For a really successful guy, Foundry Group VC Brad Feld has seen a lot of failure, including two companies of his own going bust, as well as plenty of trouble at the startups he has invested in. But maybe that's not as shocking as it first appears.
It's a mantra among experts on entrepreneurship that a willingness to fail is key to success. But that doesn't make it pleasant... or easy to overcome psychologically. Even if you believe that failing is almost always a necessary precursor to winning, you still need tools and techniques to manage the inevitable disappointment of falling short of your goals. Thankfully, all Feld's failures have taught him a thing of two about handling your pain and disappointment.
Fail Fast and Get Over It Fast Too
In a recent post on his consistently interesting blog, Feld shares his constructive approach to handling failure, which he's developed over years of his own entrepreneurial ups and downs, as well as those of founders he works with. The basic principle, he writes, was well captured by Jeremy Bloom, the CEO of Integrate, a company Feld invested in. Before starting up Bloom happens to have been an Olympic-level skier.
Bloom competed at the 2006 Winter Games but despite being a favorite to win, he made a serious mistake and ended up placing sixth in his event. The way he handled this massive disappointment has served as a model for Feld.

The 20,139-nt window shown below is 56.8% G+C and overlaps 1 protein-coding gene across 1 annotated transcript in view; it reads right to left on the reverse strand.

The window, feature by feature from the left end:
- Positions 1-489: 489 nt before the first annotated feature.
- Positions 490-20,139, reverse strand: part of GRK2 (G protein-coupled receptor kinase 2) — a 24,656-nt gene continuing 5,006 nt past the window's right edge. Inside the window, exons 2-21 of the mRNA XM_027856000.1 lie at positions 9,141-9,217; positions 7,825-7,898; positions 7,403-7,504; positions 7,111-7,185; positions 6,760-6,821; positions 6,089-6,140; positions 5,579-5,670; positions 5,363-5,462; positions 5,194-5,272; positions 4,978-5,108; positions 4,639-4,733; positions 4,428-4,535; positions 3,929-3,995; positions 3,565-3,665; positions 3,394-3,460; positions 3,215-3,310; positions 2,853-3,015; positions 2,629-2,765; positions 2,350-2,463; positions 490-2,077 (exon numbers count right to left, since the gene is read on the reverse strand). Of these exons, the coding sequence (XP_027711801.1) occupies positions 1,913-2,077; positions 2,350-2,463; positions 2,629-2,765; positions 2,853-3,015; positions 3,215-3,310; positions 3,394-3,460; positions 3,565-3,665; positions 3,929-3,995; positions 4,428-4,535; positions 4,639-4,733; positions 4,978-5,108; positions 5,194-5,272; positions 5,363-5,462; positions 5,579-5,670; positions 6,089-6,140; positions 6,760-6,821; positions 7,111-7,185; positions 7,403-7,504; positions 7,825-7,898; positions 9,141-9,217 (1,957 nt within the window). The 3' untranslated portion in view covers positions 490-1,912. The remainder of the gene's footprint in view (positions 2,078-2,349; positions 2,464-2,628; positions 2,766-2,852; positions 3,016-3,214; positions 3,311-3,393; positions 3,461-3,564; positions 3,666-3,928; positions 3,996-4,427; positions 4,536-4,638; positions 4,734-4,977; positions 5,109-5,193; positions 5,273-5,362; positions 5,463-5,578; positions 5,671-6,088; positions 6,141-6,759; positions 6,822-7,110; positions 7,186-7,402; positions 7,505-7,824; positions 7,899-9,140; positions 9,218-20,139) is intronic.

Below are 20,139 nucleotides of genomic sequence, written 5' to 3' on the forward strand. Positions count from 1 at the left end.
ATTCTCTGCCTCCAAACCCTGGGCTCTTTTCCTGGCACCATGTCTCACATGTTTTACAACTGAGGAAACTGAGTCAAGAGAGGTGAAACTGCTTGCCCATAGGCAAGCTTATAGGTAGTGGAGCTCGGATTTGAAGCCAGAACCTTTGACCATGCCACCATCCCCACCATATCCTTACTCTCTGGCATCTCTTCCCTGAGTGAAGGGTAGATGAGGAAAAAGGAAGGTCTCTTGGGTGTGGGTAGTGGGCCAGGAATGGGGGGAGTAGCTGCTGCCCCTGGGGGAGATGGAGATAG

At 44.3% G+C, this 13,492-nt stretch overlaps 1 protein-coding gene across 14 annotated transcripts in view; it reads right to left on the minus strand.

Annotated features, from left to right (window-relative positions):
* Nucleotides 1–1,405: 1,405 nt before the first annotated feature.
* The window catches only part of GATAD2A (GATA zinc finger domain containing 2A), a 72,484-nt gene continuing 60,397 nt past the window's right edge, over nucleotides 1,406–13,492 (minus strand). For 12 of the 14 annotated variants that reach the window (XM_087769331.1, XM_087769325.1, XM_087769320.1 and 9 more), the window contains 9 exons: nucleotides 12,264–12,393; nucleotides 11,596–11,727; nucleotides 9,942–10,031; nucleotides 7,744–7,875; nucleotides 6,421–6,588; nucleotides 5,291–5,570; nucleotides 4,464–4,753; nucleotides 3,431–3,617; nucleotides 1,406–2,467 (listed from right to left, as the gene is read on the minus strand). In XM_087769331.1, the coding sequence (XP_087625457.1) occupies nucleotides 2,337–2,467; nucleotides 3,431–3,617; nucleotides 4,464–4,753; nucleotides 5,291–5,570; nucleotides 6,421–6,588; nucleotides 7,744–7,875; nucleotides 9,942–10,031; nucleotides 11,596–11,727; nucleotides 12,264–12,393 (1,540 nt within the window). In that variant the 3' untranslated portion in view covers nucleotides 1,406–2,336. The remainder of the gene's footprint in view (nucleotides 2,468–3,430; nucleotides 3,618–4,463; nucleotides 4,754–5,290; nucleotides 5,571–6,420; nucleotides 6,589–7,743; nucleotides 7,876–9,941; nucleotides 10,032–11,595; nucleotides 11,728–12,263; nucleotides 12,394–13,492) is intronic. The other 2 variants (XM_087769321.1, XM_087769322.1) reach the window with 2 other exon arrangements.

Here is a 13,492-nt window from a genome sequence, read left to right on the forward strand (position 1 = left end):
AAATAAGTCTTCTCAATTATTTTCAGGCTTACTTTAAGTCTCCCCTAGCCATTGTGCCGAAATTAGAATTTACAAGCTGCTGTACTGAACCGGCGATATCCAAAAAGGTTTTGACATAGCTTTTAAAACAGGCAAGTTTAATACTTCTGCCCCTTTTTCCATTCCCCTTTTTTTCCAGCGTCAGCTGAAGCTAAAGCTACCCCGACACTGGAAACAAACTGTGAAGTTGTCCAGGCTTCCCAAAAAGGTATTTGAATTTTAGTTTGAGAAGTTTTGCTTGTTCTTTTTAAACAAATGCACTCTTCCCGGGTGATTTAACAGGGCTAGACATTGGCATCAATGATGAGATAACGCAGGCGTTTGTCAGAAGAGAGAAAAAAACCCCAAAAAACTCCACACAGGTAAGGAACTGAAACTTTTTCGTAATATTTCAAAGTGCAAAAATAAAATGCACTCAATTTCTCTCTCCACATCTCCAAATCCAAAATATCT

"He gave himself 24 hours to be angry, depressed, upset, furious, frustrated, confused, and despondent," he writes of Bloom. "I imagine him in his room in the Olympic Village systematically destroying all the furniture. One minute after 24 hours, he was on to the next thing, with the failure solidly in his rear view mirror." This 24-hours-and-you're-done approach has also been endorsed by no less an entrepreneurial icon than Richard Branson.
Of course, not all of us have Olympic (or Branson) level determination, so for many mere mortals, 24-hours will be too short a time to digest a failure. But the principle still holds even if you allow yourself a bit more than a day to sulk. "24 hours is a short amount of time. I've often carried my failures around for longer, but never much longer than a couple of days. I separate how I feel from failure from how I feel about life and what I'm doing," Feld writes before also recommending talking openly about your feelings with your loved ones.
The Case for a Good Wallow
Feld isn't t the only fan of a good wallow out there. Giving yourself a short period of time to really experience your negative emotions following failure and to examine your fears and missteps has also been recommended by psychotherapists. Crying over spilled milk, it turns out, isn't useless after all but a natural part of the healing and learning process.
So next time you fail (if you have big ambitions, it's an inevitability), consider giving yourself a day or so to stomp around and sulk. You're not being a big baby. You're doing exactly what the experts recommend.
What's your best advice on how to bounce back after a serious setback?